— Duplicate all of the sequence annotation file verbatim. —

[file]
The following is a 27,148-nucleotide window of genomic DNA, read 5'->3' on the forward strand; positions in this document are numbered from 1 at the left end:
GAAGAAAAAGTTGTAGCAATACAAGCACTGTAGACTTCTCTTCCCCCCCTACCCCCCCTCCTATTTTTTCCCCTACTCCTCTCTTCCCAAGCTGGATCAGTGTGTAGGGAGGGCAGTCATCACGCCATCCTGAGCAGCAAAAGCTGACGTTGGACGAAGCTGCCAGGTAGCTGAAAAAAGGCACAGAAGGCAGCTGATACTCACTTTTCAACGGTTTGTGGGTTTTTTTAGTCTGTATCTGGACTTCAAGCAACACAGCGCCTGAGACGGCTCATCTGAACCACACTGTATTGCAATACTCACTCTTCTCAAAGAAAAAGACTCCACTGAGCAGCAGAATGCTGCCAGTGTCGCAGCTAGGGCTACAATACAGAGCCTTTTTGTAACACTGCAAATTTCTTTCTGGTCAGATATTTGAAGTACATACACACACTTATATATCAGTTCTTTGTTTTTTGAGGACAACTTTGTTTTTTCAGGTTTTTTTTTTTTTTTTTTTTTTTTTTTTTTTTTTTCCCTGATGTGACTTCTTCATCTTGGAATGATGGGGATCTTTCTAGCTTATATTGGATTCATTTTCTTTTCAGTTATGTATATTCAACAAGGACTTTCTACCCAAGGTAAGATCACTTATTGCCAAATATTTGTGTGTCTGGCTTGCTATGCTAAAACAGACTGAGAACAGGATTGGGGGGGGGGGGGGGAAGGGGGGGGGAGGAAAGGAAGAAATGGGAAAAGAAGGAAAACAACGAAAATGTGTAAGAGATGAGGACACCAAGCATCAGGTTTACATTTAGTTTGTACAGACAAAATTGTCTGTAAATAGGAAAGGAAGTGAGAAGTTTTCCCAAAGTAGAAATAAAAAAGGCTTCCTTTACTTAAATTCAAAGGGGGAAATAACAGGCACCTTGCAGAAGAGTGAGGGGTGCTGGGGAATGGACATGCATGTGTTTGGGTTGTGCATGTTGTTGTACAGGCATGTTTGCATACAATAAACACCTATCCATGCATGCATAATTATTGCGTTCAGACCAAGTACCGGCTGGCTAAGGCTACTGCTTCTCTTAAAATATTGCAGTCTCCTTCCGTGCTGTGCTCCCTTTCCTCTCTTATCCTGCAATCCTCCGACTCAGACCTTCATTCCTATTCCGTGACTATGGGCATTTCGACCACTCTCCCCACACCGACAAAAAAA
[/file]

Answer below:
The following is a 27,148-nucleotide window of genomic DNA, read 5'->3' on the forward strand; positions in this document are numbered from 1 at the left end:
GAAGAAAAAGTTGTAGCAATACAAGCACTGTAGACTTCTCTTCCCCCCCTACCCCCCCTCCTATTTTTTCCCCTACTCCTCTCTTCCCAAGCTGGATCAGTGTGTAGGGAGGGCAGTCATCACGCCATCCTGAGCAGCAAAAGCTGACGTTGGACGAAGCTGCCAGGTAGCTGAAAAAAGGCACAGAAGGCAGCTGATACTCACTTTTCAACGGTTTGTGGGTTTTTTTAGTCTGTATCTGGACTTCAAGCAACACAGCGCCTGAGACGGCTCATCTGAACCACACTGTATTGCAATACTCACTCTTCTCAAAGAAAAAGACTCCACTGAGCAGCAGAATGCTGCCAGTGTCGCAGCTAGGGCTACAATACAGAGCCTTTTTGTAACACTGCAAATTTCTTTCTGGTCAGATATTTGAAGTACATACACACACTTATATATCAGTTCTTTGTTTTTTGAGGACAACTTTGTTTTTTCAGGTTTTTTTTTTTTTTTTTTTTTTTTTTTTTTTTTTTCCCTGATGTGACTTCTTCATCTTGGAATGATGGGGATCTTTCTAGCTTATATTGGATTCATTTTCTTTTCAGTTATGTATATTCAACAAGGACTTTCTACCCAAGGTAAGATCACTTATTGCCAAATATTTGTGTGTCTGGCTTGCTATGCTAAAACAGACTGAGAACAGGATTGGGGGGGGGGGGGGGAAGGGGGGGGGAGGAAAGGAAGAAATGGGAAAAGAAGGAAAACAACGAAAATGTGTAAGAGATGAGGACACCAAGCATCAGGTTTACATTTAGTTTGTACAGACAAAATTGTCTGTAAATAGGAAAGGAAGTGAGAAGTTTTCCCAAAGTAGAAATAAAAAAGGCTTCCTTTACTTAAATTCAAAGGGGGAAATAACAGGCACCTTGCAGAAGAGTGAGGGGTGCTGGGGAATGGACATGCATGTGTTTGGGTTGTGCATGTTGTTGTACAGGCATGTTTGCATACAATAAACACCTATCCATGCATGCATAATTATTGCGTTCAGACCAAGTACCGGCTGGCTAAGGCTACTGCTTCTCTTAAAATATTGCAGTCTCCTTCCGTGCTGTGCTCCCTTTCCTCTCTTATCCTGCAATCCTCCGACTCAGACCTTCATTCCTATTCCGTGACTATGGGCATTTCGACCACTCTCCCCACACCGACAAAAAAA